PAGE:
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The early adulthood of 19th century wild-child Mary Shelley was the stuff of romance novels, culminating in the creation of English-language Science Fiction genre with her classic “Frankenstein”. She would later go on to be the driving force behind the popularization of her husband Percy’s poetry, as well as being a pioneer of post-apocalyptic fiction (through her 1826 novel “The Last Man”). The following write-up is for Mary at age 18, when she is just about to create the now iconic figures of Victor Frankenstein and his Creature.

Shelley Easton

Mary Shelley (June 16, 1816)

Scandalous daughter of radical authors, and future creator of “Frankenstein”

Full Name: Mary Wollstonecraft Godwin
Aliases: Mary Godwin, Mary Shelley (often used, although she is not yet Percy Shelley’s legal wife), Mary Wollstonecraft Shelley (future)
Class: Everywoman
Level: 2
Appearance/Most Memorable Characteristic(s): An exceptionally pale young woman with light brown hair and hazel eyes. She prefers loose clothing in light colors. Her emotions are very restrained. Those who knew Mary Wollstonecraft will note how much young Mary’s manner reminds them of her mother.
Age: 18

Charisma: 10 Intelligence: 14 Wisdom: 12
Strength: 9 Dexterity: 10 Constitution: 9
Perversity: 10
Assets: Occult Knowledge, Historical Knowledge, True Love (Percy Shelley)
Afflictions: Scandalous, Prone to Melancholy

Speed: 9
Hit Points: 12
Attacks: 1 improvised weapon
Damage Bonus: +1

Special Abilities: Profession: Writer | Avocation: Writer  | Affection (+1): William Godwin (her father, although the two are currently estranged) | Social Contacts: William Godwin (father, radical author); Samuel Coleridge (author, family friend); Charles Lamb (author, family friend); Lady Margaret King, Countess of Mount Cashell (family friend, former pupil of Mary’s mother); Percy Shelley (poet, lover); Jane “Claire” Clairmont (step-sister); Thomas Jefferson Hogg (barrister, Percy’s friend, and briefly a secondary lover); Thomas Love Peacock (author); Lord Byron (poet, recent acquaintance; Doctor John Polidori (physician, recent acquaintance) (Note that because her Profession and Avocation are both “Writer”, Mary gets a special +3 Bonus on relevant Ability Checks).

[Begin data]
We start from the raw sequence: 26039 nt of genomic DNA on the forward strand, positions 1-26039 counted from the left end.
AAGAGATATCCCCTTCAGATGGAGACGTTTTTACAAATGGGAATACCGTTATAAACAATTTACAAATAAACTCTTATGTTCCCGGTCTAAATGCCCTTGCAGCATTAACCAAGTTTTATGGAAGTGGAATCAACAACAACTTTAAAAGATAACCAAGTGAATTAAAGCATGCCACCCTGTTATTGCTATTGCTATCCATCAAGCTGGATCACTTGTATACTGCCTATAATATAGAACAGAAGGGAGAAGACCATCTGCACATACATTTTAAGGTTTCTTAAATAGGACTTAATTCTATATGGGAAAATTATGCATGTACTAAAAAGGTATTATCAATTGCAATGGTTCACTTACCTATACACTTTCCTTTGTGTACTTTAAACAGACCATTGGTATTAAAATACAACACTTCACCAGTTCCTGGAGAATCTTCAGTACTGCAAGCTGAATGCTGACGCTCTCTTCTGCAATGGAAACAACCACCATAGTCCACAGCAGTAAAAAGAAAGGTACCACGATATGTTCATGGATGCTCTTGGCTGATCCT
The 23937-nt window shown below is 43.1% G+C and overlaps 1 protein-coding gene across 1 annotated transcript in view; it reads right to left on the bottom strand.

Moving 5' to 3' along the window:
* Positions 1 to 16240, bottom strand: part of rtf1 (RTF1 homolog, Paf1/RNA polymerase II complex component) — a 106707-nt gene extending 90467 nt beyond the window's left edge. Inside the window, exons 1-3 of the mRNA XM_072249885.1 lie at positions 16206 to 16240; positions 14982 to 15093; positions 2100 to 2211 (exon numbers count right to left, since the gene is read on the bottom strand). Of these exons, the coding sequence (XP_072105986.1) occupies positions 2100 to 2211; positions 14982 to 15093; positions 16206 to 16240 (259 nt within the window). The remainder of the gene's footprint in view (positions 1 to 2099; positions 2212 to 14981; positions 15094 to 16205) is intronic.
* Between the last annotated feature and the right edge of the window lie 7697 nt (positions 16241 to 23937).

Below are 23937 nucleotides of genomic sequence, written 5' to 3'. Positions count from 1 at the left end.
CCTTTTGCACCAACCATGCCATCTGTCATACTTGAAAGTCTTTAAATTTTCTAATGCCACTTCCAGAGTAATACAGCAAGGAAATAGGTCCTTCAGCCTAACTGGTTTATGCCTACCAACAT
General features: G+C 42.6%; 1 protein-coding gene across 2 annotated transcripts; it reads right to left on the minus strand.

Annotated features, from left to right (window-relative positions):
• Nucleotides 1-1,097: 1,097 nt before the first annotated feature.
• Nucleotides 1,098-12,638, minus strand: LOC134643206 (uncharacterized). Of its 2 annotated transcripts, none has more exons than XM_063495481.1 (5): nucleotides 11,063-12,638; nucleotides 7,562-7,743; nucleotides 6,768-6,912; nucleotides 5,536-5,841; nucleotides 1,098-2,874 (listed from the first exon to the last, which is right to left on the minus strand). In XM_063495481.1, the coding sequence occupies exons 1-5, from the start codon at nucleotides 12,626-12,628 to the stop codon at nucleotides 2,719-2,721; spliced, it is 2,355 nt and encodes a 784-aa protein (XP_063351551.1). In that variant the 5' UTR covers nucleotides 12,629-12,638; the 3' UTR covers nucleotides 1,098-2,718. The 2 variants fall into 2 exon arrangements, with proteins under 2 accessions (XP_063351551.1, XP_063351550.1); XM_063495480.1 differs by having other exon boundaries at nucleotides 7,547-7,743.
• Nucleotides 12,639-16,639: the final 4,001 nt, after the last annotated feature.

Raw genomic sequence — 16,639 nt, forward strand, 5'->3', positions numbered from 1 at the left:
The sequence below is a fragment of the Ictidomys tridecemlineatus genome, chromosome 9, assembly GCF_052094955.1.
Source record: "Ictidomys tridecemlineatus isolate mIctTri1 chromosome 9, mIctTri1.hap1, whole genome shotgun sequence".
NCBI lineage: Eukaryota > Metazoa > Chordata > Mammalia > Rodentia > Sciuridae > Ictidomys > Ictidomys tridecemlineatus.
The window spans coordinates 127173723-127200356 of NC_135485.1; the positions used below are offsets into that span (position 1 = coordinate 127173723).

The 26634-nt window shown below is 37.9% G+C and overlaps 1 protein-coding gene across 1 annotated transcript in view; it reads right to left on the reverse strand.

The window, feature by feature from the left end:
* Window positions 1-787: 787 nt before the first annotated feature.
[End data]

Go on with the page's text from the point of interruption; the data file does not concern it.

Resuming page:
Weaknesses: Phobia: Ridicule | Prejudice: High Society (despite the fact that Percy was born an aristocrat!)

Typical Equipment Carried: Loose white dress, reticule (with journal and pencil)
Residence: A cottage near the Villa Diodati, the house rented by Lord Byron on the shore of Lake Geneva.

Background:

  • August 30, 1797: Mary Wollstonecraft Shelley was born to Mary Wollstonecraft and radical author William Godwin, in Somers Town of north London. Mary Wollstonecraft was operated upon by a surgeon due to complications from the delivery, and developed a serious infection.
  • September 10, 1797: Mary Wollstonecraft died from septicemia.
  • December 21, 1801: William Godwin married Mary Jane Clairmont, who became Mary’s stepmother. Mary Jane’s illegitimate children, Charles and Jane, joined the household with Mary and her half-sister Fanny (Mary Wollstonecraft’s daughter by her lover Gilbert Imlay). Young Mary grew to intensely dislike her stepmother.
  • November 11, 1812: Mary first met poet, atheist, and anti-monarchist Percy Shelley, who had come to her house to meet his political idol, William Godwin.
  • May 5, 1814: Mary met Percy Shelley again. Percy, whose father was a wealthy Baronet, had come to finalize a loan to cover William Godwins’ extensive debts. Mary and Percy fell in love, and contrived regular meeting thereafter. Unfortunately, Percy was already married.
  • June 26, 1814: Mary and Percy made love for the first time at her mother’s grave.
  • July 28, 1814: Forbidden from seeing each other any more by Mary’s father, Mary and Percy ran away together to France. Mary’s stepsister Jane asked to accompany them. Since neither Mary or Percy spoke French (but Jane did), they agreed to take her. Percy eventually wrote to his wife and asked her to join him and Mary in a ménage à trois, but she refused. Rapidly burning through their money, Mary and Percy traveled through France to Switzerland, and took a boat-ride up the Rhine.
  • September 2, 1814: During their Rhine journey Mary and Percy spent a night in Gernsheim, close to the ruined Castle Frankenstein.